Although the internet is beginning to close in, television is still my primary distractor.  It's a big problem when I am feeling particularly lonely.  Books are fine companions, but sometimes I really want the added noise of voices on the TV.  Some days, like today, I'll hardly watch any TV, but others, I may get sucked in.  It was a bigger problem when I had a DVR in my old apartment in Atlanta, because there was always something ready to be watched.  Now that I don't have a constant supply of desirable programming, my viewing time has decreased, but it's still often more that I'd like.  I think about the piles of books that are constantly growing and I cringe at the wasted time.

Confession: The source of some of these thoughts can be found in the book that I am currently reading.  The Plug-In Drug by Marie Winn.  Although I am only about half-way through, I have already changed my attitude about television.  I have never thought it to be a great thing for small children in large quantities, but this book gives extensive scientific and anecdotal evidence of the damage caused by excessive (or even moderate, in some cases) television viewing by young people.  I will go into the book in greater detail when I have finished it, but I would like to share one rather obvious observation at this time.

According to Ms. Winn and others, a significant amount of the damage caused by television viewing is not necessarily the programming or the act of viewing itself, but rather by the lack of other activities which have been displaced.  Certainly, the author does discuss some damages caused by various aspects of TV itself, but many of the problems stem from less time spend reading, playing, thinking, and socializing.  This made me think.

What am I not doing when I watch TV?  Exercising?  Reading?  Writing?  Socializing?  Organizing?  Photographing?  Crafting?  Blogging?  Sleeping?  The list goes on and on.  I often watch when I am feeling extremely tired, so exercising may not always be the answer, there are plenty of other quiet, low-impact activities I could engage in instead of turning on the TV and plopping onto the couch.

These new thoughts have spurred a radical idea.  When I move to Austin, I might skip cable in my apartment.  Crazy?  Perhaps.  I've already decided to forgo a DVR, but why not take it another step?  I could certainly save money.  I'm not suggesting that all TV is bad, or that I'll give up on it entirely, but why not cut back?  Most of the shows I might really care about are available online if I must watch them and I might even find that I don't miss them at all.  I'll probably keep my Netflix subscription as well.  I'd like to get to a point to where I watch TV because there is something specific that I want to watch, and not simply because I want to be watching something.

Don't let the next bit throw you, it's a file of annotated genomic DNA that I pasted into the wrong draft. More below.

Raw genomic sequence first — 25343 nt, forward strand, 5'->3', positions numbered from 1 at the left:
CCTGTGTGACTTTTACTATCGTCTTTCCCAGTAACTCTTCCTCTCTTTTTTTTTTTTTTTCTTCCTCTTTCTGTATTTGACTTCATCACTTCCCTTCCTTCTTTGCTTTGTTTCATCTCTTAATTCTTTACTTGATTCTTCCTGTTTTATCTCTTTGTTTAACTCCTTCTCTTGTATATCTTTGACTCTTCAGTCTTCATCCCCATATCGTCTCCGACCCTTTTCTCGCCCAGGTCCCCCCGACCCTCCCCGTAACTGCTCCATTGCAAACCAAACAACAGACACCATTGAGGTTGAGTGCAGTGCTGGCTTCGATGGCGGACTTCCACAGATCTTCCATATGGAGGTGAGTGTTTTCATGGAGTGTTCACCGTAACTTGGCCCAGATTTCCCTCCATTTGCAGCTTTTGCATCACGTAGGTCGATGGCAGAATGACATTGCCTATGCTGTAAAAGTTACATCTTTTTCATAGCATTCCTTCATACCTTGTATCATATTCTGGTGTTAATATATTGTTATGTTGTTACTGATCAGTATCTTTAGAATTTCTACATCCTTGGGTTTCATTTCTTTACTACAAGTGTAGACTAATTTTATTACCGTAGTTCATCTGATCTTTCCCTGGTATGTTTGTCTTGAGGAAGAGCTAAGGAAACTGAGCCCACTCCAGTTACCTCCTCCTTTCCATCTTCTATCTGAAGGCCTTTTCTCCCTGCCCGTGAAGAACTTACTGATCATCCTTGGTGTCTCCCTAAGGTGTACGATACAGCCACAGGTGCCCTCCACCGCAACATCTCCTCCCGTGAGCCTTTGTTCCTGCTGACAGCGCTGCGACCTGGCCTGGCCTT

I am going to finish Winn's book and continue to monitor my own TV/reading balance.  I may even try to start keeping a TV log.  Perhaps I will post it on here for a bit of accountability.  Should I establish a guideline for weekly television viewing?  A maximum number of hours?  And if so, do movies count?  This will require some more thought.  In the meantime, do you have thoughts on the subject?

Bas Bleu Quotations

Once again, I went on an unintentional hiatus, but I am going to focus and get back on track-again!

As promised (more than a week ago), here are a couple of quotations about books and reading from the Bas Bleu literary catalog and website!

"Just the knowledge that a good book is awaiting one at the end of a long day makes that day happier." -Kathleen Norris (love her!)

"No entertainment is so cheap as reading, nor any pleasure so lasting." -Mary Wortley Montagu

"Books are the quietest and most constant of friends; they are the most accessible and wisest of counselors, and the most patient of teachers." -Charles W. Eliot

I have just requested a catalog and it should be arrive within two weeks.  I am so so delighted with the entire concept of this catalog and website.  Their tag-line is: "Champion of the odd little book...and your source for inspired gifts and accessories for readers."  How lovely is that?  I adore odd little books!  And as I said before, "Bas Bleu" means blue-stocking in French, which is a literary woman.  

I like to consider myself a "literary woman", but then I also think that there is much I could do to move myself more in that direction.  Can I consider myself to be well-read?  Do you consider yourself to be well-read?  What is the criteria?